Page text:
Jacob Sonderling: A Musical Visionary, From Hamburg to LA
A member of Hamburg’s B’nai B’rith Steinthal Lodge as well as an early, ardent Zionist with ties to Theodor Herzl, he was born into an important Chasidic family but eventually found his sympathies lay with the Reform movement. As the erudite leader of a Hamburg synagogue, he kept current with modern art and is believed to have convinced the important Art Nouveau silversmith Friedrich Adler to design his first Judaica pieces in 1914. During World War I, Sonderling was appointed chief Jewish chaplain to German soldiers at the Eastern Front by Kaiser Wilhelm, who later awarded him the Iron Cross.
In 1923, Sonderling immigrated to America, where he hoped to introduce his congregations to a revised liturgy that blended Chasidism’s fervent, mystical exuberance with Reform’s rational philosophy. In 1935, he founded Los Angeles’ Reform Fairfax Temple, known as the Society for Jewish Culture, where its German and English language services attracted recently arrived European refugees.
Three years later, Sonderling would commission the first of a series of choral works from four important musicians. He hoped that this music would eventually be incorporated into the liturgies of synagogues nationwide.
Writing music in a style that contains both classical and modern elements, Ernst Toch (1887-1964), born in Austria, enjoyed fame and prestige during his years in Europe but would struggle for recognition in the United States. Although several of his movie scores were nominated for Oscars, his often-delightful vocal and instrumental works remain largely unknown here. His children’s opera “The Princess and the Pea” is performed at colleges and music schools; other short pieces are occasionally heard in concert.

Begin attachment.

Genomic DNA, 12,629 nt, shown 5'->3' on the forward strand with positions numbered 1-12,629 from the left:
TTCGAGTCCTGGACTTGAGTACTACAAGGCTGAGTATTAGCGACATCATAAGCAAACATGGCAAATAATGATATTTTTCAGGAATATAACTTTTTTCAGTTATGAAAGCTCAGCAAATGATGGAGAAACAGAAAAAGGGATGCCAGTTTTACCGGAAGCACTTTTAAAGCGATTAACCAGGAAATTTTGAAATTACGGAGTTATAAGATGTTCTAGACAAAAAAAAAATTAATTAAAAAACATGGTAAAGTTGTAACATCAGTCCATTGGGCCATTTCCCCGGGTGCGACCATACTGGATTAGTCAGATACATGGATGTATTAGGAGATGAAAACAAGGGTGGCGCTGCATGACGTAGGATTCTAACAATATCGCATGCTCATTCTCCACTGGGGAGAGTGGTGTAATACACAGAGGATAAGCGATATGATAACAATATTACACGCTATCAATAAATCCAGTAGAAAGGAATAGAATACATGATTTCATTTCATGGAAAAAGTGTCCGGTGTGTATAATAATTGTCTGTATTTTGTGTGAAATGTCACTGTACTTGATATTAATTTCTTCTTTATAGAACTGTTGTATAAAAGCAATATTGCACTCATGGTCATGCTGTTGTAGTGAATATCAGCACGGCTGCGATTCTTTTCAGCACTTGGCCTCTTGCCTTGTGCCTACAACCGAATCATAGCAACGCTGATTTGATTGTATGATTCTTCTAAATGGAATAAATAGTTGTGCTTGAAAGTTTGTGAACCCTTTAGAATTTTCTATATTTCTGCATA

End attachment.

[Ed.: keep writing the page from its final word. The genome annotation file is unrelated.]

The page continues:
Visiting Fairfax Temple to recite Kaddish (the mourner’s prayer) for his mother in 1937, Toch met Sonderling, who invited him to compose a piece for Passover, commemorating the liberation of the Israelites from bondage. In the United States, this narrative often took on the nature of a universal celebration of freedom, as it did during the American Civil War. Yet “Cantata of the Bitter Herbs” is very specific, focusing on the holiday, and the book of Exodus in the Torah. The originality of his score met its match in the English and Hebrew script, the product of a team effort by Sonderling and two emigrés, theater director Leopold Jessner and Paramount Studio Music Director Boris Morros. Premiered at Fairfax’s 1941 on-site Seder, the cantata was later given a full-scale treatment, performed by members of Paramount’s own orchestra, and narrated by movie star Dana Andrews. The recording featured on the Milken Jewish Music Archive stars Theodore Bikel.
Like his namesake — Wolfgang Amadeus Mozart — Erich Wolfgang Korngold (1897-1957) was a prodigy at age eight, composing ballets, vocal and instrumental music celebrated by Viennese audiences. Known for robust, witty American movie scores like “Robin Hood” and “The Prince and the Pauper” dating from the mid-1930s, he and his family left Europe permanently in 1939. One of the highest-paid film composers, he also wrote for the concert hall: Korngold’s violin concerto is still popular, and his opera “Die Tote Stadt” (The Dead City) is staged worldwide. Many more pieces are being rediscovered. Inspired by the lush romanticism of late 19th-century music, Korngold’s only religious works were commissioned by Sonderling. The rabbi himself compiled excerpts from the Haggadah for “Passover Psalm” sung in Hebrew by soprano soloist and chorus. “Prayer,” a setting of a poem by another immigrant, then-famed novelist and playwright Franz Werfel, was written for tenor, women’s choir, harp and organ. Both were premiered in Los Angeles in 1941, under Korngold’s baton.